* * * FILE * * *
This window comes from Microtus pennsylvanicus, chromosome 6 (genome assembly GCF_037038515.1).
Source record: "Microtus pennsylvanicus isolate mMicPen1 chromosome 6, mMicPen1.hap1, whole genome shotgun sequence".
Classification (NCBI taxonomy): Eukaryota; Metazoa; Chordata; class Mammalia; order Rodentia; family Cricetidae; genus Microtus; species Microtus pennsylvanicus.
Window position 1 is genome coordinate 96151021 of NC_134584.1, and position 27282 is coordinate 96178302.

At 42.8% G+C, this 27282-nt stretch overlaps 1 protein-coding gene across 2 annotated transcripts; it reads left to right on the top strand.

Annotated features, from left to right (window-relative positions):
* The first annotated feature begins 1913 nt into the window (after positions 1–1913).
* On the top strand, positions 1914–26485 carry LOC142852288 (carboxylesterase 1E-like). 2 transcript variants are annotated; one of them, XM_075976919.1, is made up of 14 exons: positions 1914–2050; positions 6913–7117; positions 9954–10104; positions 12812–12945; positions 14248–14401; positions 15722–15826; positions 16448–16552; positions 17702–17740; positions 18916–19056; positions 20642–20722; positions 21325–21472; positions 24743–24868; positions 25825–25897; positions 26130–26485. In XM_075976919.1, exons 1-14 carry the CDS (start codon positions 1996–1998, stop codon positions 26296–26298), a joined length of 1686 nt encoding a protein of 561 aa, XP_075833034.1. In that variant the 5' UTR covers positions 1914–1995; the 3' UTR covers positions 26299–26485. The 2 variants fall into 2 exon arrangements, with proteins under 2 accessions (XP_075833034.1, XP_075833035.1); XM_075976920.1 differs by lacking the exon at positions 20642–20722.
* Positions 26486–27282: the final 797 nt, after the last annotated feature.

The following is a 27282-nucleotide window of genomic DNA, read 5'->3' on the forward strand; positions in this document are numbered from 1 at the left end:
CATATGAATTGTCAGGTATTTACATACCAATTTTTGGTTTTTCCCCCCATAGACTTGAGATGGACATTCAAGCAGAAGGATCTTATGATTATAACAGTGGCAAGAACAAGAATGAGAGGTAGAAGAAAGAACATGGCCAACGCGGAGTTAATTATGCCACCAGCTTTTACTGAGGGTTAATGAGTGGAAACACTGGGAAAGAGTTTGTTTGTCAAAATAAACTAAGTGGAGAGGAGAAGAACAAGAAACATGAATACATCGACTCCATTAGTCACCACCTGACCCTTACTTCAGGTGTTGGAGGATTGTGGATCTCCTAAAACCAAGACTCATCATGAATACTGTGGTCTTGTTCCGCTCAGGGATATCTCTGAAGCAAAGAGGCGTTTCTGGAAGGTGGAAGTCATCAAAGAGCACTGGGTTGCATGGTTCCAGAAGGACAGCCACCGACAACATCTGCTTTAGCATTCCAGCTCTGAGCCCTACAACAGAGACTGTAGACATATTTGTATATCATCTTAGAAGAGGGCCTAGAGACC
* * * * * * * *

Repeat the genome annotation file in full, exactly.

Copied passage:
This window comes from Microtus pennsylvanicus, chromosome 6 (genome assembly GCF_037038515.1).
Source record: "Microtus pennsylvanicus isolate mMicPen1 chromosome 6, mMicPen1.hap1, whole genome shotgun sequence".
Classification (NCBI taxonomy): Eukaryota; Metazoa; Chordata; class Mammalia; order Rodentia; family Cricetidae; genus Microtus; species Microtus pennsylvanicus.
Window position 1 is genome coordinate 96151021 of NC_134584.1, and position 27282 is coordinate 96178302.

At 42.8% G+C, this 27282-nt stretch overlaps 1 protein-coding gene across 2 annotated transcripts; it reads left to right on the top strand.

Annotated features, from left to right (window-relative positions):
* The first annotated feature begins 1913 nt into the window (after positions 1–1913).
* On the top strand, positions 1914–26485 carry LOC142852288 (carboxylesterase 1E-like). 2 transcript variants are annotated; one of them, XM_075976919.1, is made up of 14 exons: positions 1914–2050; positions 6913–7117; positions 9954–10104; positions 12812–12945; positions 14248–14401; positions 15722–15826; positions 16448–16552; positions 17702–17740; positions 18916–19056; positions 20642–20722; positions 21325–21472; positions 24743–24868; positions 25825–25897; positions 26130–26485. In XM_075976919.1, exons 1-14 carry the CDS (start codon positions 1996–1998, stop codon positions 26296–26298), a joined length of 1686 nt encoding a protein of 561 aa, XP_075833034.1. In that variant the 5' UTR covers positions 1914–1995; the 3' UTR covers positions 26299–26485. The 2 variants fall into 2 exon arrangements, with proteins under 2 accessions (XP_075833034.1, XP_075833035.1); XM_075976920.1 differs by lacking the exon at positions 20642–20722.
* Positions 26486–27282: the final 797 nt, after the last annotated feature.

The following is a 27282-nucleotide window of genomic DNA, read 5'->3' on the forward strand; positions in this document are numbered from 1 at the left end:
CATATGAATTGTCAGGTATTTACATACCAATTTTTGGTTTTTCCCCCCATAGACTTGAGATGGACATTCAAGCAGAAGGATCTTATGATTATAACAGTGGCAAGAACAAGAATGAGAGGTAGAAGAAAGAACATGGCCAACGCGGAGTTAATTATGCCACCAGCTTTTACTGAGGGTTAATGAGTGGAAACACTGGGAAAGAGTTTGTTTGTCAAAATAAACTAAGTGGAGAGGAGAAGAACAAGAAACATGAATACATCGACTCCATTAGTCACCACCTGACCCTTACTTCAGGTGTTGGAGGATTGTGGATCTCCTAAAACCAAGACTCATCATGAATACTGTGGTCTTGTTCCGCTCAGGGATATCTCTGAAGCAAAGAGGCGTTTCTGGAAGGTGGAAGTCATCAAAGAGCACTGGGTTGCATGGTTCCAGAAGGACAGCCACCGACAACATCTGCTTTAGCATTCCAGCTCTGAGCCCTACAACAGAGACTGTAGACATATTTGTATATCATCTTAGAAGAGGGCCTAGAGACC